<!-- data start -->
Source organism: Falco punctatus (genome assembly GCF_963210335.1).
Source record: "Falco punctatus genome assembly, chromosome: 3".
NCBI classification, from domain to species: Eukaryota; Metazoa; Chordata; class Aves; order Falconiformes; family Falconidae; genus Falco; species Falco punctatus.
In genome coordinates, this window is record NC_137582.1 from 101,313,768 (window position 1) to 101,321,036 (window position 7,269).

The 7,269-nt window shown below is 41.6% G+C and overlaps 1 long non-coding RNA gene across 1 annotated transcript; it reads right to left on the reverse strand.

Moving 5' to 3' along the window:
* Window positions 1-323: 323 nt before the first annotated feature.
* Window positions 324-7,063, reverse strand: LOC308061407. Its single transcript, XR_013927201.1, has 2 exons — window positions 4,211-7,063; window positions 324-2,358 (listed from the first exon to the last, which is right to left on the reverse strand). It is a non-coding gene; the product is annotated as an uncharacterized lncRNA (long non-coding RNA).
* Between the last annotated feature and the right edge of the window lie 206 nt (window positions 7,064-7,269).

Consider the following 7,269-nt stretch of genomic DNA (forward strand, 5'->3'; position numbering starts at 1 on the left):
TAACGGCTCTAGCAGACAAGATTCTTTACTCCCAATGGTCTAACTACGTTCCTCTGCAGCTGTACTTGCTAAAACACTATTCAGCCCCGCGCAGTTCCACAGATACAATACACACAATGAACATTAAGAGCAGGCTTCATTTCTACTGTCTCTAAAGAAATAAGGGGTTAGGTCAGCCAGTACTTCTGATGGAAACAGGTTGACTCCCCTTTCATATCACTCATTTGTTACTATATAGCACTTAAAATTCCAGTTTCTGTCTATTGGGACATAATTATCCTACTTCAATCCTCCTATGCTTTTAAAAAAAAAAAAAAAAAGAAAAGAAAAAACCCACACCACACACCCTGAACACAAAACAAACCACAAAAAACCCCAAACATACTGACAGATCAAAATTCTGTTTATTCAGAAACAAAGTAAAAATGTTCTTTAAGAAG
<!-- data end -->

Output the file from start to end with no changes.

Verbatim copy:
Source organism: Falco punctatus (genome assembly GCF_963210335.1).
Source record: "Falco punctatus genome assembly, chromosome: 3".
NCBI classification, from domain to species: Eukaryota; Metazoa; Chordata; class Aves; order Falconiformes; family Falconidae; genus Falco; species Falco punctatus.
In genome coordinates, this window is record NC_137582.1 from 101,313,768 (window position 1) to 101,321,036 (window position 7,269).

The 7,269-nt window shown below is 41.6% G+C and overlaps 1 long non-coding RNA gene across 1 annotated transcript; it reads right to left on the reverse strand.

Moving 5' to 3' along the window:
* Window positions 1-323: 323 nt before the first annotated feature.
* Window positions 324-7,063, reverse strand: LOC308061407. Its single transcript, XR_013927201.1, has 2 exons — window positions 4,211-7,063; window positions 324-2,358 (listed from the first exon to the last, which is right to left on the reverse strand). It is a non-coding gene; the product is annotated as an uncharacterized lncRNA (long non-coding RNA).
* Between the last annotated feature and the right edge of the window lie 206 nt (window positions 7,064-7,269).

Consider the following 7,269-nt stretch of genomic DNA (forward strand, 5'->3'; position numbering starts at 1 on the left):
TAACGGCTCTAGCAGACAAGATTCTTTACTCCCAATGGTCTAACTACGTTCCTCTGCAGCTGTACTTGCTAAAACACTATTCAGCCCCGCGCAGTTCCACAGATACAATACACACAATGAACATTAAGAGCAGGCTTCATTTCTACTGTCTCTAAAGAAATAAGGGGTTAGGTCAGCCAGTACTTCTGATGGAAACAGGTTGACTCCCCTTTCATATCACTCATTTGTTACTATATAGCACTTAAAATTCCAGTTTCTGTCTATTGGGACATAATTATCCTACTTCAATCCTCCTATGCTTTTAAAAAAAAAAAAAAAAAGAAAAGAAAAAACCCACACCACACACCCTGAACACAAAACAAACCACAAAAAACCCCAAACATACTGACAGATCAAAATTCTGTTTATTCAGAAACAAAGTAAAAATGTTCTTTAAGAAG